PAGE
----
Prostate tumours may spread by ‘spitting out’ a protein that ‘activates’ dormant cancerous cells, a study suggests.
Scientists found tiny pieces of a protein, called EN2, are taken up by other cancerous cells, causing them to change shape or fuse together.
Fused cancer cells are thought to be a sign of aggressive cancer that is better at spreading and surviving chemotherapy.
Taking up EN2 also causes cells to express a gene that helps to hide tumours from the immune system, the ‘very significant’ research found.
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Prostate tumours may spread by ‘spitting’ a protein that ‘activates’ cancerous cells (stock)
The University of Bradford researchers hope blocking EN2 will lead to more effective treatments for cancer.
The study was conducted on prostate tumours. Existing drugs for prostate cancer can cause erectile dysfunction or urinary incontinence.
Professor Richard Morgan, study author, said: ‘For tumours to survive, grow bigger and spread they need to control the behaviour of cancer cells and the normal cells around them and we’ve found a means by which they do this.
‘Blocking this process could be a potential target for future cancer therapy.’
Around 50,000 men in the UK are diagnosed with prostate cancer each year, data from Cancer Research UK shows.
And in the US, around 174,650 men are diagnosed every year, American Cancer Society statistics reveal.
EN2 has previously been found to play a role in early brain development, as well as being present in high amounts in many types of cancers.
To determine the part it plays in prostate cancer, the researchers tagged the protein with a fluorescent green marker in the laboratory.
They then studied how it interacts with both cancerous and normal cells in a human prostate model.
Results revealed both cell types fuse with vesicles carrying EN2 and then take the protein up.
To examine how this occurs in finer detail, the researchers carried out time-lapse photography, where pictures were taken of the cells every five minutes for 24 hours.
It showed the cells eject EN2, which is then taken up by dormant cancer cells, causing them to become activated, change shape or fuse together.
The cells then generate another EN2-containing vesicle that they too can expel.
‘We think this is significant because cell fusion in cancer is relatively unusual and is associated with very aggressive disease,’ Professor Morgan said.
‘It can lead to new and unpredictable hybrid cells that are frequently better at spreading to different sites, and surviving chemotherapy and radiotherapy.’
Further analysis revealed that when normal cancer cells take up EN2, they express a gene called MX2.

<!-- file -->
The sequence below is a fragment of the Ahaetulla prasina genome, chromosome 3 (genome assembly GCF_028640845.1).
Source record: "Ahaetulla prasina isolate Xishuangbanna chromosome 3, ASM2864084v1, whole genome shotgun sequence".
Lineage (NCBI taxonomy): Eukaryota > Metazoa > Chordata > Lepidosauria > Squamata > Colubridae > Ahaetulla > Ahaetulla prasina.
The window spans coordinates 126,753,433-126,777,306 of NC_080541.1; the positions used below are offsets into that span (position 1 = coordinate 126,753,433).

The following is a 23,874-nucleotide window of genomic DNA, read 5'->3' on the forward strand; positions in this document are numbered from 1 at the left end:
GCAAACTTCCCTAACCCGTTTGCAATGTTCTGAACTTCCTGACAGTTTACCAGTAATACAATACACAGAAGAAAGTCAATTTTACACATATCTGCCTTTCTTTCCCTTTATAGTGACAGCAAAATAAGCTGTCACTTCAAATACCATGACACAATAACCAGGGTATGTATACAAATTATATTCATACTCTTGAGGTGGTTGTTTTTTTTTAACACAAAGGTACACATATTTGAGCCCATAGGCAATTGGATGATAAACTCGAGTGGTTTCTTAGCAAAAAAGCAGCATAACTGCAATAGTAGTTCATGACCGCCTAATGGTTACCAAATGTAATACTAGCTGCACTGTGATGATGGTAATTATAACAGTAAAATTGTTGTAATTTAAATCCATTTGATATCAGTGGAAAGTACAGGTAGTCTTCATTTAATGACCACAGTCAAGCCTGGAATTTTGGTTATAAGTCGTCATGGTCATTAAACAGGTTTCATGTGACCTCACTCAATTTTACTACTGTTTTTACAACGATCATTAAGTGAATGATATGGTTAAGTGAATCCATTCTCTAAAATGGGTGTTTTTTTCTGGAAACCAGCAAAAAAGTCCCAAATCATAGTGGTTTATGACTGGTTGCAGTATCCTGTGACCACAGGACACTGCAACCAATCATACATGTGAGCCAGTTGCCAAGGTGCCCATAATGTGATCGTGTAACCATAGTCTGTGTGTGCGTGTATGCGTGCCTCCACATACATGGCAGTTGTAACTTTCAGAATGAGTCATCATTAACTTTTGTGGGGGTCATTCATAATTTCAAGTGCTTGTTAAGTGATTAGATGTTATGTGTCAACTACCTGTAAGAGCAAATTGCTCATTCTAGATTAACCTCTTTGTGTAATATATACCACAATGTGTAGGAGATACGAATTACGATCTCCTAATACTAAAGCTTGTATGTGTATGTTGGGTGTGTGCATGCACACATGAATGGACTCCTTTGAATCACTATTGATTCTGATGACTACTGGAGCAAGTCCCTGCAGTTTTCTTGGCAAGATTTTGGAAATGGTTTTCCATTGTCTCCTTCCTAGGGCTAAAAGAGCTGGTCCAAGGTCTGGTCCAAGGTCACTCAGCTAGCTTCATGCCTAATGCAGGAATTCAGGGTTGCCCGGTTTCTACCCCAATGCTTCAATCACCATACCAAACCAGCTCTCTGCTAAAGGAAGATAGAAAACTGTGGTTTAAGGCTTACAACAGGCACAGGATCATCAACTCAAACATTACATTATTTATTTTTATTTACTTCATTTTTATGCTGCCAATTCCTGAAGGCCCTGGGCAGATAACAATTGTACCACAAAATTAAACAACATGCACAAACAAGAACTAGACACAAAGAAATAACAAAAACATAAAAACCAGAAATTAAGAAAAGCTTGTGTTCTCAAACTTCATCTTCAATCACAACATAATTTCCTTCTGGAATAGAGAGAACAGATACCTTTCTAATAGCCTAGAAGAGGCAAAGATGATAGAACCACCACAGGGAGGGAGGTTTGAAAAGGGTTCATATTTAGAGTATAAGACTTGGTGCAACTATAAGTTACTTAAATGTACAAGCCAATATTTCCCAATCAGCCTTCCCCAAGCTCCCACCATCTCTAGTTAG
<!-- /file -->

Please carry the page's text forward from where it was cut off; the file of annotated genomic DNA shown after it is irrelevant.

This generates an anti-viral response that may help tumours .
‘We believe the cancer is trying to minimise the chances of the cells around it being infected by a virus, to avoid scrutiny by the immune system,’ Professor Morgan said.
‘This could undermine the effectiveness of immunotherapy treatments, which try to use viruses to kill cancer by stimulating the immune system to attack it.’
The researchers were surprised to find EN2 was expressed in the cell membrane rather than just it’s nucleus, which acts like a brain.
They believe this will give scientists greater opportunity to block EN2’s action by targeting a part of the protein expressed on the cell’s surface.
Study author Hardev Pandha, professor of medical oncology at the University of Surrey, added: ‘This work follows on from earlier studies at Surrey where detection of EN2 in urine, after secretion from prostate cancer cells, was shown to be a robust diagnostic biomarker of prostate cancer.
‘The more we learn about prostate cancer the more that can be done to identify and treat this devastating disease.’
WHAT IS PROSTATE CANCER?
How many people does it kill?
Prostate cancer became a bigger killer than breast cancer for the first time, official statistics revealed earlier this year.
More than 11,800 men a year – or one every 45 minutes – are now killed by the disease in Britain, compared with about 11,400 women dying of breast cancer.
It means prostate cancer is behind only lung and bowel in terms of how many people it kills in Britain. In the US, the disease kills 26,000 each year.
Despite this, it receives less than half the research funding of breast cancer – while treatments for the disease are trailing at least a decade behind.
How quickly does it develop?
Prostate cancer usually develops slowly, so there may be no signs someone has it for many years, according to the NHS.
If the cancer is at an early stage and not causing symptoms, a policy of ‘watchful waiting’ or ‘active surveillance’ may be adopted.
Some patients can be cured if the disease is treated in the early stages.
But if it diagnosed at a later stage, when it has spread, then it becomes terminal and treatment revolves around relieving symptoms.
Thousands of men are put off seeking a diagnosis because of the known side effects from treatment, including erectile dysfunction.
Tests and treatment
Tests for prostate cancer are haphazard, with accurate tools only just beginning to emerge.
There is no national prostate screening programme as for years the tests have been too inaccurate.
Doctors struggle to distinguish between aggressive and less serious tumours, making it hard to decide on treatment.
Men over 50 are eligible for a ‘PSA’ blood test which gives doctors a rough idea of whether a patient is at risk.
But it is unreliable. Patients who get a positive result are usually given a biopsy which is also not foolproof.
Scientists are unsure as to what causes prostate cancer, but age, obesity and a lack of exercise are known risks.
Anyone with any concerns can speak to Prostate Cancer UK’s specialist nurses on 0800 074 8383 or visit prostatecanceruk.org